Leadership Parenting

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Goldilocks Parenting

Wednesday, May 3, 2023

Written by Sharon Lamberth

Categories: Parent Leadership and Authority

Comments: 0

When it comes to raising children, I’m reminded of the story of Goldilocks and the Three Bears. In the fairytale, Goldilocks tries out the food, chairs and beds of the three bears and selects those that are “just right.” My observation is that our current society reflects three types of parents: those who give their children too much attention; those who give too little attention; and those who give their children an appropriate amount of attention. The number of children who receive an appropriate amount of attention has been steadily shrinking. If you doubt that, just ask a school teacher. She/he will tell you that the majority of children sitting in classrooms today fall into the either the ‘too much’ or ‘too little’ category.

TOO MUCH (or overindulged)
Overindulged children have an air about them. It is an air that, by the time they reach adulthood, may be identified as arrogant, showing an offensive attitude of superiority and haughtiness. Overly indulged children are at the center of the family and are often ‘given into’ by their parents. As a result, they tend to possess an overabundance of “things”, are self-centered, have difficulty sharing, and can be argumentative and moody. Because they are used to getting their way, overindulged children are less likely to follow directives, even ones that pertain to health and safety. As they reach upper elementary, middle and high school, backtalk worsens along with the tendency to question adult authority. They may become obsessed with brand names, choose only to wear the latest styles, begin wearing make-up too early (girls), have more shoes/clothes than their peers and may brag to others about personal and family possessions, just to name a few. Children who are overindulged may flaunt a pseudo sophistication that some peers find enviable and others obnoxious.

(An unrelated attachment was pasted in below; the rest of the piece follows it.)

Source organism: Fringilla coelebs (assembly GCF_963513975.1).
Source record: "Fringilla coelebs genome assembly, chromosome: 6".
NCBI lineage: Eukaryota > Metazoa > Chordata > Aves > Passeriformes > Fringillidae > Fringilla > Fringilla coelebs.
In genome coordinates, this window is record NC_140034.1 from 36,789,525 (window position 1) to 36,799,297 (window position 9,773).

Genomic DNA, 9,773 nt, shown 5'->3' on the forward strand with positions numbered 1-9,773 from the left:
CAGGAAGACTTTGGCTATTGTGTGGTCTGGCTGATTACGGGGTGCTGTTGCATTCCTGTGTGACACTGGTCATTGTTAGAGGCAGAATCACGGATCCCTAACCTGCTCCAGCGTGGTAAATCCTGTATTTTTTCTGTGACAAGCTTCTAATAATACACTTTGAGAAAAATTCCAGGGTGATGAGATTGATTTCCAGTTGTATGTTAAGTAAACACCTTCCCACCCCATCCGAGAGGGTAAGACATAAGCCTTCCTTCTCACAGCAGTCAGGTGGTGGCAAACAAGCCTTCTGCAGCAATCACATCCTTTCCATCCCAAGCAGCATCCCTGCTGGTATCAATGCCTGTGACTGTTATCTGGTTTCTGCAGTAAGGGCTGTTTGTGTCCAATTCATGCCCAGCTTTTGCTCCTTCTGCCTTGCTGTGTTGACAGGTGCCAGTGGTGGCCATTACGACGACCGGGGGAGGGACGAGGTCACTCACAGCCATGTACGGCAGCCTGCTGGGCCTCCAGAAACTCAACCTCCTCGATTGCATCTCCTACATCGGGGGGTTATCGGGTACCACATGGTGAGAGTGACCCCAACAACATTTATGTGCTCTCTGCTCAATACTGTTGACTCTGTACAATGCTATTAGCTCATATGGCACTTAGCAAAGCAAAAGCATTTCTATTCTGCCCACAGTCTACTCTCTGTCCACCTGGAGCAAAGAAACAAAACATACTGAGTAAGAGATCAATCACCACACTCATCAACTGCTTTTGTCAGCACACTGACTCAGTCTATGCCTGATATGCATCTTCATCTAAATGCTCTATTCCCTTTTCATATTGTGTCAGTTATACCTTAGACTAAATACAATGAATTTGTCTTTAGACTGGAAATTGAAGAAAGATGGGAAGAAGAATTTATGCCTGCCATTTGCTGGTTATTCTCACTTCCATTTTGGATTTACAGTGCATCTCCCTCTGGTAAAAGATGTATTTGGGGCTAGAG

TOO LITTLE (or neglected)
Parental neglect can take several forms. In its most obvious form, the neglect is reflected in a lack of basic sanitation. Rotting teeth, bad breath, shoes and/or clothes that are too small or dirty, body odor and malnutrition can all be signs of neglect. Even if a family is in financial straits, parents have a responsibility to take care of their children. With the many resources available today, it is willful neglect not to reach out for assistance to ensure a child’s basic needs are met.

Some neglected children may present themselves appropriately as far as well-fitting clothes, shoes, cleanliness, etc. but little else. These are the children whose parents attend no school events (even when time allows), fail to turn in required forms, fail to send lunch money, do not attend parent-teacher conferences, refuse help that the school is willing to provide their child, etc. These are the parents whose children are often absent or regularly arrive to school late.